Ford Motor Company
Opinions on Whitacre

Related Links
Discussion Boards

By killtheump
December 3, 2009

Posts selected for this feature rarely stand alone. They are usually a part of an ongoing thread, and are out of context when presented here. The material should be read in that light. How are these posts selected? Click here to find out and nominate a post yourself!

After expressing my reservations about Ed Whitacre based on my opinion of his former company, AT&T, I see some of his comments and plans published in today's Wall Street Journal. For subscribers of WSJ here's a link. For the rest of you, I'll summarize the key points.

Whitacre is clearly focused on market share. As a Ford guy that gives me both comfort and cause for concern. This road has been traveled by Ford and GM many times before, and it is my feeling that, if you're focused on market share gains, you're taking your eye off the ball. GM has more pressing problems, and Fritz Henderson made note of the biggest one shortly before leaving. Product quality at GM is slipping, and you'd better make that your number one priority to have any chance of getting to number two.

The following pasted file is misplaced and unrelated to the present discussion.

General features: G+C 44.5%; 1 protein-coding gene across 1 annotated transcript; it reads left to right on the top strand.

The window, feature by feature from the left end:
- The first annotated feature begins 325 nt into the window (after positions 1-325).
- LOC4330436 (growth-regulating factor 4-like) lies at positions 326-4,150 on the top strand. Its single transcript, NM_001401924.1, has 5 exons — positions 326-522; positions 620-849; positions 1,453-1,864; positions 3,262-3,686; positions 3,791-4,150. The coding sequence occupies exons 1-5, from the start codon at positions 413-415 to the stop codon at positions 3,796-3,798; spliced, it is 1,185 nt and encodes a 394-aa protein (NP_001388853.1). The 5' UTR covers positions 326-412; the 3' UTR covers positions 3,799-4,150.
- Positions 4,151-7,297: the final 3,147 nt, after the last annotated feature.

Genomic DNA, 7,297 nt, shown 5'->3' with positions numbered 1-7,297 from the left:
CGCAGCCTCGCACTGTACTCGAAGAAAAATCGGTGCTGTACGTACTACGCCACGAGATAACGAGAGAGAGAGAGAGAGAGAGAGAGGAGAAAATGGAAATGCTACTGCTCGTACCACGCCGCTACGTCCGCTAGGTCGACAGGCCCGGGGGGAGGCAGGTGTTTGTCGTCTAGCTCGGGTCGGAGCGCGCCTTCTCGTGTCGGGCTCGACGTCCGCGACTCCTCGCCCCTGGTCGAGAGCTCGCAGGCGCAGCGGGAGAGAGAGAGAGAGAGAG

Priority 1A needs to be profitability. Too often American auto companies have sacrificed profits by producing too many cars and having to push them out with incentives like 0% financing and rebates. This is a vicious cycle that's very tough to break, and you'll never get there by setting unrealistic goals for market share. It also comes with hidden consequences. When you put big discounts on cars it wreaks havoc on the residual values of your previous models. It raises the total cost of ownership for customers, and saddles your finance arm with losses on leased vehicles being returned.

One of the best things Alan Mulally has done for Ford is getting it out of this type of planning. He aligned manufacturing capacity to the market, and it has returned Ford to profitability. The longer it takes GM to become profitable, the longer they will remain cash flow negative and be continue having the government dictate how they will run the business.

What scares me about this is the prospect of perpetuating huge vehicle discounts. Historically, when GM or Ford resorts to these measures eventually all three American manufacturers wind up following suit. If you've got products that excite people and have a reputation for holding up the market share will begin to take care of itself.